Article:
The Sound of Drums
Martha: Yeah, and what is he to you? Like a colleague or…?
The Doctor: He was a friend, at first…
Production Code: 3.12.
Doctor Who Season: S29 (Ep12).
Story Number: 187b.
The electorate explain…
“And I liked him.”
“Why do you say that? What was his policy? What did he stand for?”
“I don’t know. He always sounded good.”
A man with no real policies. Voted in. A smile and a wink and laugh.
Enough about the recent extremely narrow victory of Boris Johnson.
A brilliant Doctor Who episode.
It’s one episode in which the music is a large reason of its brilliance. Murray Gold’s theme “All the Strange Strange Creatures” which has been prominent throughout the season gets a particularly epic extended airing, and an equally epic “This is Gallifrey” appears.
These two themes highlight two different kind of sequences that give these 45 minutes their satisfying pace: action, an awful lot of running; quiet reflective scenes.
The mobile phonecall between the two Time Lords is one of those quieter scenes.
“I was there when the Dalek Emperor took control of the Cruciform. I saw it. I ran. I ran so far. Made myself human so they would never find me, because I was so scared.”
RTD again will some well chose words manages to conjure up whole other unseen stories. Although it introduces the Master well for a new audience, it’s also chock-full of continuity this episode – even the Master watching the Teletubbies is a callback to the Classic era Master watching The Clangers.
“Televisions in their stomach. Now that is evolution” – and even the Teletubbies jokes tie into the season’s theme.
After some more frantic running, something wholly unexpected at its time of broadcast. The Doctor spinning tales around the campfire, and suddenly the screen is saturated with Technicolor continuity, as we see fan-favourite Gallifrey onscreen in Nu-Who for the first time.
RTD manages the astonishing feat of turning a continuity geekfest into Saturday Night Prime Time entertainment for the nation.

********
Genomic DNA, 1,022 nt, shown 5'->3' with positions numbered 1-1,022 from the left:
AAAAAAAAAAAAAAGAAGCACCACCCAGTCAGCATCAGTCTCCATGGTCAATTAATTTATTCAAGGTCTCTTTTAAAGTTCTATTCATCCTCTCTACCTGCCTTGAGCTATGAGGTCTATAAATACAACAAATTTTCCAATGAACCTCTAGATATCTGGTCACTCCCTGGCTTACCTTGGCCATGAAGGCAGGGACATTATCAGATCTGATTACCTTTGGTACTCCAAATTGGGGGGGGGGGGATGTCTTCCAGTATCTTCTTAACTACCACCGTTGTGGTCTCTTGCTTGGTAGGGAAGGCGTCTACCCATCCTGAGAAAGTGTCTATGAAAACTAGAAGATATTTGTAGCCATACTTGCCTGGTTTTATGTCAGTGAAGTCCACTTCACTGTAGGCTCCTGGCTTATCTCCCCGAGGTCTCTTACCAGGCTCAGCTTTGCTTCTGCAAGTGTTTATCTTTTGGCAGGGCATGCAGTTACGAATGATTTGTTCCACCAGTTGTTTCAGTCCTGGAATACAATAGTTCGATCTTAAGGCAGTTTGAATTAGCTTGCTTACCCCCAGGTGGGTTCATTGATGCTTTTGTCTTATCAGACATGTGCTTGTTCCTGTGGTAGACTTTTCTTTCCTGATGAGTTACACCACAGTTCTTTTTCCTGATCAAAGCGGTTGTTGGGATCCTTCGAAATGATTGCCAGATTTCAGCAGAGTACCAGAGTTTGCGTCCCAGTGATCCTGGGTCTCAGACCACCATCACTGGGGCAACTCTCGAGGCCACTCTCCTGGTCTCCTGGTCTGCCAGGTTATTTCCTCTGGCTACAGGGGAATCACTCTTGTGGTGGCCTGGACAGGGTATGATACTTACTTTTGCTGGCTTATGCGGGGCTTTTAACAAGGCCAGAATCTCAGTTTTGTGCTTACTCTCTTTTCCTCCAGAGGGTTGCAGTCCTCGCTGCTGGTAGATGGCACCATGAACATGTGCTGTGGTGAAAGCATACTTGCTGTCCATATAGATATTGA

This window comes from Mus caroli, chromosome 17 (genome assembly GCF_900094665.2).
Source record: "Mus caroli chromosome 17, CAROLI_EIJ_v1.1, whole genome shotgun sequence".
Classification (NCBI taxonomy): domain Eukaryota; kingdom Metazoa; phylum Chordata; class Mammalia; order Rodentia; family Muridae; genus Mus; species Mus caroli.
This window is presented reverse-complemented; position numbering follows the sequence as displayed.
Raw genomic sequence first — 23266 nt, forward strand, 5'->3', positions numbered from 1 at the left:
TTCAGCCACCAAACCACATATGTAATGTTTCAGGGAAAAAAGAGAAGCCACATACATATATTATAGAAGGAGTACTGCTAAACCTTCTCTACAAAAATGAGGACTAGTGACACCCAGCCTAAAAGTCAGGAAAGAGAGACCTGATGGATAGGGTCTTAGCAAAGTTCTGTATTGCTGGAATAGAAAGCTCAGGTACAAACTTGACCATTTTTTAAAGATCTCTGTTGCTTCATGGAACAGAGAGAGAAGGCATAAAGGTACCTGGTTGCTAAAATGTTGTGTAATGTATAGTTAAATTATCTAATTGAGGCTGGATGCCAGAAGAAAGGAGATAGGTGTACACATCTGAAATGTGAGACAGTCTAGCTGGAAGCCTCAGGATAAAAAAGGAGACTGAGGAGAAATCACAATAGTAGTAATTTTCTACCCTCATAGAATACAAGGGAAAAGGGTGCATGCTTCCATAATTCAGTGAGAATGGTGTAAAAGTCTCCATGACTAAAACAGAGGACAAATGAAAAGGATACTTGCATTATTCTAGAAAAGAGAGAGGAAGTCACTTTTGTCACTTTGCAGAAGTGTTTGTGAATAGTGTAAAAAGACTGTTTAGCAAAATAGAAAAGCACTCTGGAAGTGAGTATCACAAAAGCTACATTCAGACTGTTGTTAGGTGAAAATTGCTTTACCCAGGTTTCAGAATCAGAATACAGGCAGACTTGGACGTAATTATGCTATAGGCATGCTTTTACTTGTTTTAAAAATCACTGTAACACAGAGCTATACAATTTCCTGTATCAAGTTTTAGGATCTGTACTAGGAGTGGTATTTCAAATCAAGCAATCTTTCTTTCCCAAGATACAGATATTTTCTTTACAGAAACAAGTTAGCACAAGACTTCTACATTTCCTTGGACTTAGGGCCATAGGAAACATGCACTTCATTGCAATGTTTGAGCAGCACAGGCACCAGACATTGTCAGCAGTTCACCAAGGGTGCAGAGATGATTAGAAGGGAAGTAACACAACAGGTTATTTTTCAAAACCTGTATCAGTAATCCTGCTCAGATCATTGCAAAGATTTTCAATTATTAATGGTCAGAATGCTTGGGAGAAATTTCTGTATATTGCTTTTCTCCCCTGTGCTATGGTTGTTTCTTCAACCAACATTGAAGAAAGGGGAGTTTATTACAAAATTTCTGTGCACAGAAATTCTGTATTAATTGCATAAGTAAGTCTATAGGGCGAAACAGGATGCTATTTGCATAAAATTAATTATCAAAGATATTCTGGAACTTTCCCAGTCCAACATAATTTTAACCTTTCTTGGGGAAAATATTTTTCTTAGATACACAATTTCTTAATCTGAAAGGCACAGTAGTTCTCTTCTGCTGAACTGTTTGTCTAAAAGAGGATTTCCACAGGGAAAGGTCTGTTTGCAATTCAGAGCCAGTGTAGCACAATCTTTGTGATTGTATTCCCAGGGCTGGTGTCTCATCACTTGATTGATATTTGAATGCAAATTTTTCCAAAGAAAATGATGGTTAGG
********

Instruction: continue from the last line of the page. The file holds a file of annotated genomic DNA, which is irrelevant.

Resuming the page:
It’s a bold move to portray the Master as an 8-year old – will the mystery of the show be gone if the Time Lord equivalent of Muppet Babies appears onscreen? – but it actually makes sense to portray the Time Vortex as magical cauldron for the new Harry Potter generation audience.
“Some would be inspired, some would run away, and some would go mad.”
The Master actually has a finely tuned plan though he’s been putting into action over the past 18 months (it’s a genius plot-device – the Doctor fusing the TARDIS to only be able to move to the year 100 Trillion or “now” with a leeway of 18 months, tieing into the continuity of The Christmas Invasion).
The Classic idea of the Master as hypnotist extended to the whole of Great Britain.
“Oh, I know what it’s like. It’s like, it’s like when you fancy someone and they don’t even know you exist.”
Two characters with swoopy coats, and Martha rocking the red leather jacket, they look good moving through the city like ghosts – trying to foil this grand plan.
“I could make grits. What are grits anyway?”
The episode ends though with the Doctor defeated, the Earth defeated.
The Simm portrayal of the Master as even more ebullient than Tennant’s Doctor – whose portrayal of the good Time Lord is dialled down to a more sober and grimmer determination.
It’s an amazing last scene with the oft-overshadowed-this-season companion having to steel herself with the same determination.
“I’m coming back!”
Unlike previous finales there’s a real unease with the idea of the villain actually conquering the Earth.
“And I looked down upon my new dominion as Master of all, and thought it good”.
Rating for this middle episode of the three-parter: 5/5